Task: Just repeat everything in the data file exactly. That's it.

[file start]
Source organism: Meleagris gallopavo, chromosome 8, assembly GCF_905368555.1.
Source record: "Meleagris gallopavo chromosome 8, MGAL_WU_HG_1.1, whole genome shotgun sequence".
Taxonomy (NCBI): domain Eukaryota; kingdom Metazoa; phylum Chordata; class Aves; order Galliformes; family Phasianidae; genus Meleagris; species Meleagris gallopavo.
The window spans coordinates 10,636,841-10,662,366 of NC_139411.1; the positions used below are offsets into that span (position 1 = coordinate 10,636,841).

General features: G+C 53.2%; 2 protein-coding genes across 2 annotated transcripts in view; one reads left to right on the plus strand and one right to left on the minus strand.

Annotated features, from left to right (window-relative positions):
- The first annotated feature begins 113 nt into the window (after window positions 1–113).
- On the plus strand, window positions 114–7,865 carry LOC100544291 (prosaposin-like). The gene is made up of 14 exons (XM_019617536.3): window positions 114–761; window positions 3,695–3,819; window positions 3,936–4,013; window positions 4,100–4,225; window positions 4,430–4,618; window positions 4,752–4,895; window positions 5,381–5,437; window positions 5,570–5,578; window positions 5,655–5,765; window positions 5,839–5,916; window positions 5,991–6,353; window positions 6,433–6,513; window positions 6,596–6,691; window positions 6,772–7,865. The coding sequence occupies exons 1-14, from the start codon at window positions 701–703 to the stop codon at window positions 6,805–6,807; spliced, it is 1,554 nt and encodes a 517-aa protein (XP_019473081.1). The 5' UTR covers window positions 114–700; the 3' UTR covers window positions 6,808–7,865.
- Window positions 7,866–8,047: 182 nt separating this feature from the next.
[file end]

Source organism: Meleagris gallopavo, chromosome 8, assembly GCF_905368555.1.
Source record: "Meleagris gallopavo chromosome 8, MGAL_WU_HG_1.1, whole genome shotgun sequence".
Taxonomy (NCBI): domain Eukaryota; kingdom Metazoa; phylum Chordata; class Aves; order Galliformes; family Phasianidae; genus Meleagris; species Meleagris gallopavo.
The window spans coordinates 10,636,841-10,662,366 of NC_139411.1; the positions used below are offsets into that span (position 1 = coordinate 10,636,841).

General features: G+C 53.2%; 2 protein-coding genes across 2 annotated transcripts in view; one reads left to right on the plus strand and one right to left on the minus strand.

Annotated features, from left to right (window-relative positions):
- The first annotated feature begins 113 nt into the window (after window positions 1–113).
- On the plus strand, window positions 114–7,865 carry LOC100544291 (prosaposin-like). The gene is made up of 14 exons (XM_019617536.3): window positions 114–761; window positions 3,695–3,819; window positions 3,936–4,013; window positions 4,100–4,225; window positions 4,430–4,618; window positions 4,752–4,895; window positions 5,381–5,437; window positions 5,570–5,578; window positions 5,655–5,765; window positions 5,839–5,916; window positions 5,991–6,353; window positions 6,433–6,513; window positions 6,596–6,691; window positions 6,772–7,865. The coding sequence occupies exons 1-14, from the start codon at window positions 701–703 to the stop codon at window positions 6,805–6,807; spliced, it is 1,554 nt and encodes a 517-aa protein (XP_019473081.1). The 5' UTR covers window positions 114–700; the 3' UTR covers window positions 6,808–7,865.
- Window positions 7,866–8,047: 182 nt separating this feature from the next.